“Easy for Me to Say” is a FrumForum feature series in which David Frum answers reader questions about political issues. Readers are invited to pose questions that take the form of: “OK – so what would you do instead of this or that politician you’ve criticized?”
Questions should be e-mailed to editor [at] frumforum.com with “Easy for Me to Say” in the subject line.
Carl Asks: “OK…what would you do to reduce the share of the GDP taken by health care costs, to bring it closer to the 13% that Switzerland spends?”
I think the best, most effective, most responsive way to control health costs is to place greater power in the hands of health insurers.
That will strike many as completely counter-intuitive, but I think it’s the best option, certainly much better than the other two leading candidates: direct government management of the health system or else asking patients to function as consumers.
As Uwe Reinhardt points out, the reason Americans spend more than any other nation on healthcare is not that Americans use more healthcare than people in other nations (they don’t) – but that they spend more for the healthcare they buy.
The basic grammar of the American healthcare system is: sellers have market power, buyers don’t. Insurers, the middlemen, are stronger than buyers but weaker than sellers. So they respond to seller demands by squeezing the buyers: feeding costs through, raising premiums and copays, seizing upon opportunities to withdraw coverage altogether from patients who get sick.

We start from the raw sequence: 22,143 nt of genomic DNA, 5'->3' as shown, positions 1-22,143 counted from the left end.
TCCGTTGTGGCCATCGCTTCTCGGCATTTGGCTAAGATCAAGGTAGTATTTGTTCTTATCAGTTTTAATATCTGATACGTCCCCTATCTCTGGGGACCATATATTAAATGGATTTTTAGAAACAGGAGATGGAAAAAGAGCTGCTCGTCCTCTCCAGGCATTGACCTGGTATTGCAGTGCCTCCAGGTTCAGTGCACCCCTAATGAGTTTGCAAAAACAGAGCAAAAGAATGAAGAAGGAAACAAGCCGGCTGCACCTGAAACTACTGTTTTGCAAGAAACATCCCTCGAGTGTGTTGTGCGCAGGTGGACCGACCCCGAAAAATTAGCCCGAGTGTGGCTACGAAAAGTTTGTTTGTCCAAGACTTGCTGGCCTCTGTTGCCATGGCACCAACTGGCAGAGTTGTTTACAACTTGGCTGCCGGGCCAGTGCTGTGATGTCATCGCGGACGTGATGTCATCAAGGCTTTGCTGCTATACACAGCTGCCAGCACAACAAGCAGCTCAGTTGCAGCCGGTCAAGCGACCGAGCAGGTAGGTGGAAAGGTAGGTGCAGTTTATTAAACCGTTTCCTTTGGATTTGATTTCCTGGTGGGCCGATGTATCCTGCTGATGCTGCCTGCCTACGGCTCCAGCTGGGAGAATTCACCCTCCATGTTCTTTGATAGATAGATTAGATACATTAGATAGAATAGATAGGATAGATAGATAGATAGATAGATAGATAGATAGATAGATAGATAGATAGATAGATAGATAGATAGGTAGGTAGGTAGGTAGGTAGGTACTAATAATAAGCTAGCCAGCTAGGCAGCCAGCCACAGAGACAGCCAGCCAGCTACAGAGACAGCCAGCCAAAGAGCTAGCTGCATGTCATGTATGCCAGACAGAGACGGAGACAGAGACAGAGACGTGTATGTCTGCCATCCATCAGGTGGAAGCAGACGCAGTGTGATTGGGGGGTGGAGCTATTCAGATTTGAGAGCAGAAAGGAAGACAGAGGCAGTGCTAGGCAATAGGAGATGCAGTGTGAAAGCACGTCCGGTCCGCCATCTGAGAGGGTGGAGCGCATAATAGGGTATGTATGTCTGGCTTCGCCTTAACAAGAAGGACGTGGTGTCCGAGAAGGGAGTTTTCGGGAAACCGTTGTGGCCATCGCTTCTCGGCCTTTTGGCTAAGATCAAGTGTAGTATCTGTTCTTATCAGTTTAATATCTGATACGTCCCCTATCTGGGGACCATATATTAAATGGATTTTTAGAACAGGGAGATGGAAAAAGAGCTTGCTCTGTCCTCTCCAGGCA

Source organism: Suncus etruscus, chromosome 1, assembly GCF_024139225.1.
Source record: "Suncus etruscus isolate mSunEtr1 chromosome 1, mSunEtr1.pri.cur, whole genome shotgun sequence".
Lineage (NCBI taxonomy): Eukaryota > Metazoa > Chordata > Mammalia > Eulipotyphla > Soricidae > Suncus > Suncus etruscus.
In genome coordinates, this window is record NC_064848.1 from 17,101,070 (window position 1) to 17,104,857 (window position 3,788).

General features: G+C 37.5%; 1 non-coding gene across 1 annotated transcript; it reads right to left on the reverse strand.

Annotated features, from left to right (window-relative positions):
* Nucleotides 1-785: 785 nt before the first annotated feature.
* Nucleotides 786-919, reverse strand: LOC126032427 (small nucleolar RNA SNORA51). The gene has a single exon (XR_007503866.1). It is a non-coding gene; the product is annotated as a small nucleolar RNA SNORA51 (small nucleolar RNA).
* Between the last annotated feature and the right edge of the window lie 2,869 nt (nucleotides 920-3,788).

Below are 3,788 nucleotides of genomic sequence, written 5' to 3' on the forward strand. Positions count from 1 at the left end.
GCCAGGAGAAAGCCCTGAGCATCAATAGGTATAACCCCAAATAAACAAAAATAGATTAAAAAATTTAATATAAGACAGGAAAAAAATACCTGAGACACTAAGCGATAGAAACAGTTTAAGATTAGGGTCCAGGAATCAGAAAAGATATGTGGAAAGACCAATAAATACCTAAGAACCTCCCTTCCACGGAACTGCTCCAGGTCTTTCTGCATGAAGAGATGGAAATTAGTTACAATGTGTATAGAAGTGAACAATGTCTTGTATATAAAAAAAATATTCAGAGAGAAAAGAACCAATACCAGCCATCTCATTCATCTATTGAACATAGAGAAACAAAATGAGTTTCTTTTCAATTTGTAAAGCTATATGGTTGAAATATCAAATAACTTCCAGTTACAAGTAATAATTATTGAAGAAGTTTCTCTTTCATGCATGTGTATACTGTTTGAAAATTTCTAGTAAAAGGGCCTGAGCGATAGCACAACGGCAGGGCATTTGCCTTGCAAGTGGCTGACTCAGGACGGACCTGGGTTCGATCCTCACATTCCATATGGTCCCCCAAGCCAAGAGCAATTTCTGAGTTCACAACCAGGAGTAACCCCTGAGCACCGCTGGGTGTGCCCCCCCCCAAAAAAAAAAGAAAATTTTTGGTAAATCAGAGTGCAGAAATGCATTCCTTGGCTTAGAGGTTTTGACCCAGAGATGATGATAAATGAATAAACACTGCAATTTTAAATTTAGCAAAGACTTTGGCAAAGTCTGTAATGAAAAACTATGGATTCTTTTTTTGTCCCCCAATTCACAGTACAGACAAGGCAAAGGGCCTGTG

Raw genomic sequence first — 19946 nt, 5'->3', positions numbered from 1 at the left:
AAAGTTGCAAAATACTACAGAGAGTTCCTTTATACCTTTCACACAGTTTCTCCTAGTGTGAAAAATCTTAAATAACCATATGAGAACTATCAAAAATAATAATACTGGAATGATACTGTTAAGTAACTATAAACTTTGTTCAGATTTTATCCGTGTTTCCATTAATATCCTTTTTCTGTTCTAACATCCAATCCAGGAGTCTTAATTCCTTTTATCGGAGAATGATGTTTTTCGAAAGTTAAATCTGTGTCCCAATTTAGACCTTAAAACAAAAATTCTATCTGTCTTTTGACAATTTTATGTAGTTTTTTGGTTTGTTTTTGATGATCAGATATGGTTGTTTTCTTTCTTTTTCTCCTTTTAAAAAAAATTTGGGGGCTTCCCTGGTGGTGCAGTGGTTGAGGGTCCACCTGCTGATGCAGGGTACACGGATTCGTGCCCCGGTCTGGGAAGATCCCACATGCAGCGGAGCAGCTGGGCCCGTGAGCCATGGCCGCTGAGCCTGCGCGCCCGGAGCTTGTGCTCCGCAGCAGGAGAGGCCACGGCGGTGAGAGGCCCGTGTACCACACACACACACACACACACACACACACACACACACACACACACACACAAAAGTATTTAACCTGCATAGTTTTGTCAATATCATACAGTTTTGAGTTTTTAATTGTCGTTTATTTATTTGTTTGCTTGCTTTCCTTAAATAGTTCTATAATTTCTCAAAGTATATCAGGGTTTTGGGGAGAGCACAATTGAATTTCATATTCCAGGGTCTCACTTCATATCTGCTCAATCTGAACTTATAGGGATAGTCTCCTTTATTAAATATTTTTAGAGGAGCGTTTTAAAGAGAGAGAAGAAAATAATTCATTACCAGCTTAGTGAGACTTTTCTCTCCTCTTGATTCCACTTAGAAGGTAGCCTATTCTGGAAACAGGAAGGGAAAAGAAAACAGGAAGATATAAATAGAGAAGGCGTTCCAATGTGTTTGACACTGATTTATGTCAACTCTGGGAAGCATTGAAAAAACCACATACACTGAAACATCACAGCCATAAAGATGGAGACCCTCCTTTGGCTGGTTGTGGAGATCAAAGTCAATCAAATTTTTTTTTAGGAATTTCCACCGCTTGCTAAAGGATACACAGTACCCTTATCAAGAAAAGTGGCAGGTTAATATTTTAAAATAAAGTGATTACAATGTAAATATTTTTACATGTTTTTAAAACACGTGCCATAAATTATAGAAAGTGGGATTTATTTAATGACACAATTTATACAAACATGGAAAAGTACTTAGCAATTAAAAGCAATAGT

But what if we could build a different marketplace, where the middlemen had more power. Could we induce them to squeeze the sellers instead, forcing costs down through the system? I think we could, for example by:
1) Shifting the regulation of insurance from the states to the federal government. Right now, hospital corporations operate in a single unified national marketplace, while insurers operate under 50 different sets of rules. But it was a simple act of Congress that carved up the insurance market back in the 1940s, and that act of Congress can be reversed. If we had 5 or 6 big insurers operating in a single united marketplace, we’d tilt the balance of market power away from providers.
2) Instituting a more vigorous approach to regulation at the federal level. Once insurers get bigger and stronger, we need to break them of their current habit of relying on adverse selection to maximize profit. They have to be reoriented to a new mission: haggling with providers over prices. We need to unleash healthcare Sam Waltons on the health providers, armed with the power and infused with the mission of forcing prices down while holding the line on quality and service.
3) Generating and publicizing health outcomes quality data. The point is often made: we call it “healthcare” but what we pay for is “illness cures.” Health insurers should be competing for the right to claim that their customers at every age enjoy the best health outcomes at the lowest price. Consumers need to see and know the truth of these claims: “75 year olds who sign up with ACME report greater satisfaction with their sex lives than people who sign with any other insurer.” And we need a bonfire of all regulations and antitrust restrictions that impede insurers from discovering innovative ways to promote health. Health insurers might want to offer members free gym participation. They might want to offer frequent flyer points for members who lose weight. Their job should be to keep us alive and well as long as possible – by any innovative means they can discover.